VEB to Promote Development of Russian Quantum Computer
The computing elements of quantum computers, qubits, are based on quantum objects: ions, ultracold atoms or photons capable of being in superpositions of states allowing quantum computers to perform many computations simultaneously. Quantum computers are capable of solving problems that would take classical computers billions of years. Quantum computers can be feasible for simulating brain activities and behavior of large systems, as well as producing superconductors that can function at room temperature.
"Quantum systems are leading-edge, innovative technologies, and RQC is one of the key market players. During the SPIEF-2017, we signed a cooperation agreement with RQC. In late June, in cooperation with NUST MISiS, we agreed to establish a centre of competence with a focus on the blockchain and quantum technologies. Combining our efforts in the form of the joint task to create a Russian quantum computer appears to be a logical result," pointed out Sergey Gorkov at the ICQT.
Quantum technologies are being developed worldwide, with governments and big corporations such as Google, IBM, Microsoft and Alibaba investing in the creation of a quantum computer.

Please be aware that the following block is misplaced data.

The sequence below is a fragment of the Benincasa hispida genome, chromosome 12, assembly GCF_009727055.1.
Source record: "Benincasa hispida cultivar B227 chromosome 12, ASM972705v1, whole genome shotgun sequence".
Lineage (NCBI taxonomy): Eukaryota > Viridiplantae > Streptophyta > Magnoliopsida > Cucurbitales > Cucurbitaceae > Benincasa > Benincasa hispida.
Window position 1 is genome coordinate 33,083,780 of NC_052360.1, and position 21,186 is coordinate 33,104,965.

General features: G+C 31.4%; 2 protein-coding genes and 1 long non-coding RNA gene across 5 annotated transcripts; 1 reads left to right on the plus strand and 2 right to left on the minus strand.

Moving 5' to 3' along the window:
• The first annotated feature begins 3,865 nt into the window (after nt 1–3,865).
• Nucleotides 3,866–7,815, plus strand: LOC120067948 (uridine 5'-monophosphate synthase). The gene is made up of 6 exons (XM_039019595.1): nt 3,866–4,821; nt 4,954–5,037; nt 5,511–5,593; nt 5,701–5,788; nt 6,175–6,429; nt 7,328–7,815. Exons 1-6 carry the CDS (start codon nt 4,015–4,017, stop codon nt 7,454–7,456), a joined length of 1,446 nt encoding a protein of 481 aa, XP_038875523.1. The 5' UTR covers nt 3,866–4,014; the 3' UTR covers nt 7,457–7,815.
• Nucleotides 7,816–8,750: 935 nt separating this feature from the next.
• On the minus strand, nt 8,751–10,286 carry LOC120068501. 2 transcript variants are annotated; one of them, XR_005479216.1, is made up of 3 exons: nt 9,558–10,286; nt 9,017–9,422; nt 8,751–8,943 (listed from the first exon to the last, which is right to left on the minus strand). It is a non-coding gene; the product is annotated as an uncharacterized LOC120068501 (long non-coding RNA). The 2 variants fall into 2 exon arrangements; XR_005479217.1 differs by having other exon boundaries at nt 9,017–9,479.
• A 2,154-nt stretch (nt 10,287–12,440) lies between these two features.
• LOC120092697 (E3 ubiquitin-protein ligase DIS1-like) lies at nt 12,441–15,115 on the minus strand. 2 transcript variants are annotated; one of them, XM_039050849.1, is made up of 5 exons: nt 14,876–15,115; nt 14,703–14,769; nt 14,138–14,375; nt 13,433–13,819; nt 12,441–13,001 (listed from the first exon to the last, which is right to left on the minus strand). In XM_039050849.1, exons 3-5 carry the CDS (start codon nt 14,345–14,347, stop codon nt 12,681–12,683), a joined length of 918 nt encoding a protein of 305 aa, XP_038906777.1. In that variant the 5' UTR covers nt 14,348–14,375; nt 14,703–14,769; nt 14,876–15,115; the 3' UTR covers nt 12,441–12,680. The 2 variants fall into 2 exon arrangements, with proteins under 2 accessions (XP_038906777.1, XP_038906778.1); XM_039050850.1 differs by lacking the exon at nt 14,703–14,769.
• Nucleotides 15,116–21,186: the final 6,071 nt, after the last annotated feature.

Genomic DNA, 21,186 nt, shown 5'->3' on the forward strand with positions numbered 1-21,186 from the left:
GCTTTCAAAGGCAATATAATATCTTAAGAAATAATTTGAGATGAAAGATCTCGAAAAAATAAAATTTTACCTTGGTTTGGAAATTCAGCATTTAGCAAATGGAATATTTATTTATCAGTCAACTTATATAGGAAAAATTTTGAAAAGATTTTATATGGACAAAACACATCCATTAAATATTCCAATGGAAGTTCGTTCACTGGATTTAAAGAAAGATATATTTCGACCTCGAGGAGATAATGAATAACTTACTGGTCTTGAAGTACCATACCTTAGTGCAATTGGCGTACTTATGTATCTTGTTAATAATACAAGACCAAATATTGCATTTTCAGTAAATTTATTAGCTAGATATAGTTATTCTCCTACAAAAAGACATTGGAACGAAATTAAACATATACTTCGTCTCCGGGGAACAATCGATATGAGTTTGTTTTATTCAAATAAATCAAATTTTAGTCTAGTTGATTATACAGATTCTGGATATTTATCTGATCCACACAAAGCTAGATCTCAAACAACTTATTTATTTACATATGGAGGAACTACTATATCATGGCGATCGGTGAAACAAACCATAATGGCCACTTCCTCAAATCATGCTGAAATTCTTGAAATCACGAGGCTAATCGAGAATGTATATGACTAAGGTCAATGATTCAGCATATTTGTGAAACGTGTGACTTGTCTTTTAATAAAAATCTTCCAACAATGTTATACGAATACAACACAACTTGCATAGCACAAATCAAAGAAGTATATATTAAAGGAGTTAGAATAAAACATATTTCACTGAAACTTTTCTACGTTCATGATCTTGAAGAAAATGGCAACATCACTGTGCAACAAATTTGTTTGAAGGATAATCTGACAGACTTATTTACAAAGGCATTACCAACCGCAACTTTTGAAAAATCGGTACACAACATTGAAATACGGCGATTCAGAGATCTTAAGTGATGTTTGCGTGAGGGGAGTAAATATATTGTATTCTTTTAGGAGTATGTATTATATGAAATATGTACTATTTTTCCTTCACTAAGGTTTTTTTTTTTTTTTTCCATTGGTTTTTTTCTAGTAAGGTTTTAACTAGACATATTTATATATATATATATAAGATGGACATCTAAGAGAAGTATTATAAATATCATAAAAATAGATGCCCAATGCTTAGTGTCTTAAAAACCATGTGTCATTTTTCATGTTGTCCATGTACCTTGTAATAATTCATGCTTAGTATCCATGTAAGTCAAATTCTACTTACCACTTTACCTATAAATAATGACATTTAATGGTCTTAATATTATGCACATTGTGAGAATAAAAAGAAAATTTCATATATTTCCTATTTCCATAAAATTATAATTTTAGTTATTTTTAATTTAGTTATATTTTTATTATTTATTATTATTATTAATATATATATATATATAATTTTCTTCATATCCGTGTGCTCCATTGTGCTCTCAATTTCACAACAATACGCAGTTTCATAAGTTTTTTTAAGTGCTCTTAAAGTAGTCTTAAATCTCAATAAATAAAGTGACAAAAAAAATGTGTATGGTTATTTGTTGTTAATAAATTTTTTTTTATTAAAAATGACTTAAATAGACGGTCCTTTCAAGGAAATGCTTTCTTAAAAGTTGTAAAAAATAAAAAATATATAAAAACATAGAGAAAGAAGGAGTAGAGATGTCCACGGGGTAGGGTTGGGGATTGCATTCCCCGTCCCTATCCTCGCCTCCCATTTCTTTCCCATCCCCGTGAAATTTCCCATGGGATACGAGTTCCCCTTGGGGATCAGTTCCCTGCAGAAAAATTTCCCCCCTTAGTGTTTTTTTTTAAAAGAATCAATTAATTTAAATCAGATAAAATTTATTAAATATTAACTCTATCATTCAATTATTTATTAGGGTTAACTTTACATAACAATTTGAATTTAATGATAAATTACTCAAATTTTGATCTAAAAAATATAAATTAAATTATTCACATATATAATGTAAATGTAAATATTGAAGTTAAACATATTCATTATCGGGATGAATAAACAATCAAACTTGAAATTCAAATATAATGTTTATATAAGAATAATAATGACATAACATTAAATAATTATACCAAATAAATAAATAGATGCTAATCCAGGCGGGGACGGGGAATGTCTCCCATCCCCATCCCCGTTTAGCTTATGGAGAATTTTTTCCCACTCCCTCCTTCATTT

Organised by the Russian Quantum Center, ICQT has become the world’s largest quantum research platform. The Conference brought together leading scientists and development engineers involved in quantum research: John Martinis, Head of Google Quantum A.I. Lab, Tommaso Calarco, a co-manager of Quantum Flagship, an EU initiative on quantum technologies, and Mikhail Lukin, professor at Harvard University and RQC Co-Founder. Mikhail Lukin’s research group has created and successfully tested a 51-qubit programmable quantum computer outperforming their competitors in the quantum race. Researchers are resolved to continue their experiments with a quantum computer.